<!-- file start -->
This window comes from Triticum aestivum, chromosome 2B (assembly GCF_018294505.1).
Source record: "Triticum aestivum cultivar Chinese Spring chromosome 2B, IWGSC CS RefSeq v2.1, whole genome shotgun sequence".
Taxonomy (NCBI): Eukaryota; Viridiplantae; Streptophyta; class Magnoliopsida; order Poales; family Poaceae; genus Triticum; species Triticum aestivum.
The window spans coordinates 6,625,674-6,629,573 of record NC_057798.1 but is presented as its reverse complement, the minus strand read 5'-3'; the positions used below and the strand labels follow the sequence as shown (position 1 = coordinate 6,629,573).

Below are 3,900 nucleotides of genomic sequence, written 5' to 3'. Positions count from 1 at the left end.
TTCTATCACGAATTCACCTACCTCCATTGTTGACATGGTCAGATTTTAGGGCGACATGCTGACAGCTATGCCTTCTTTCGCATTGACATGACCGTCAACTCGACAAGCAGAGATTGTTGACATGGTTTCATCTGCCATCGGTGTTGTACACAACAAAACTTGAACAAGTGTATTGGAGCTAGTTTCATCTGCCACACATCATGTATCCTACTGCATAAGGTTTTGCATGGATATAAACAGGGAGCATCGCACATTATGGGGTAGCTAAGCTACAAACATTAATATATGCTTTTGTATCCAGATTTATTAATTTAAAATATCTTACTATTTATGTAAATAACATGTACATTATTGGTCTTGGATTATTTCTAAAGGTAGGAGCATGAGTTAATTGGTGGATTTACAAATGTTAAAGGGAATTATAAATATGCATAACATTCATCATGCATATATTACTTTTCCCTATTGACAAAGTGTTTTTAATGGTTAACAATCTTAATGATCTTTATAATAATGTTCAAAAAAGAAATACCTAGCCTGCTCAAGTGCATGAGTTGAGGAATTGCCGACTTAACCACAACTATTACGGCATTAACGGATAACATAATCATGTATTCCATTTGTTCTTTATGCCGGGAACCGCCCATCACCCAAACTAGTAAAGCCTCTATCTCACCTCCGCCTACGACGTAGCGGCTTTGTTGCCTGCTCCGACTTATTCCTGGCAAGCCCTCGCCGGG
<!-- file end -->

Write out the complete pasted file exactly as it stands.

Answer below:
This window comes from Triticum aestivum, chromosome 2B (assembly GCF_018294505.1).
Source record: "Triticum aestivum cultivar Chinese Spring chromosome 2B, IWGSC CS RefSeq v2.1, whole genome shotgun sequence".
Taxonomy (NCBI): Eukaryota; Viridiplantae; Streptophyta; class Magnoliopsida; order Poales; family Poaceae; genus Triticum; species Triticum aestivum.
The window spans coordinates 6,625,674-6,629,573 of record NC_057798.1 but is presented as its reverse complement, the minus strand read 5'-3'; the positions used below and the strand labels follow the sequence as shown (position 1 = coordinate 6,629,573).

Below are 3,900 nucleotides of genomic sequence, written 5' to 3'. Positions count from 1 at the left end.
TTCTATCACGAATTCACCTACCTCCATTGTTGACATGGTCAGATTTTAGGGCGACATGCTGACAGCTATGCCTTCTTTCGCATTGACATGACCGTCAACTCGACAAGCAGAGATTGTTGACATGGTTTCATCTGCCATCGGTGTTGTACACAACAAAACTTGAACAAGTGTATTGGAGCTAGTTTCATCTGCCACACATCATGTATCCTACTGCATAAGGTTTTGCATGGATATAAACAGGGAGCATCGCACATTATGGGGTAGCTAAGCTACAAACATTAATATATGCTTTTGTATCCAGATTTATTAATTTAAAATATCTTACTATTTATGTAAATAACATGTACATTATTGGTCTTGGATTATTTCTAAAGGTAGGAGCATGAGTTAATTGGTGGATTTACAAATGTTAAAGGGAATTATAAATATGCATAACATTCATCATGCATATATTACTTTTCCCTATTGACAAAGTGTTTTTAATGGTTAACAATCTTAATGATCTTTATAATAATGTTCAAAAAAGAAATACCTAGCCTGCTCAAGTGCATGAGTTGAGGAATTGCCGACTTAACCACAACTATTACGGCATTAACGGATAACATAATCATGTATTCCATTTGTTCTTTATGCCGGGAACCGCCCATCACCCAAACTAGTAAAGCCTCTATCTCACCTCCGCCTACGACGTAGCGGCTTTGTTGCCTGCTCCGACTTATTCCTGGCAAGCCCTCGCCGGG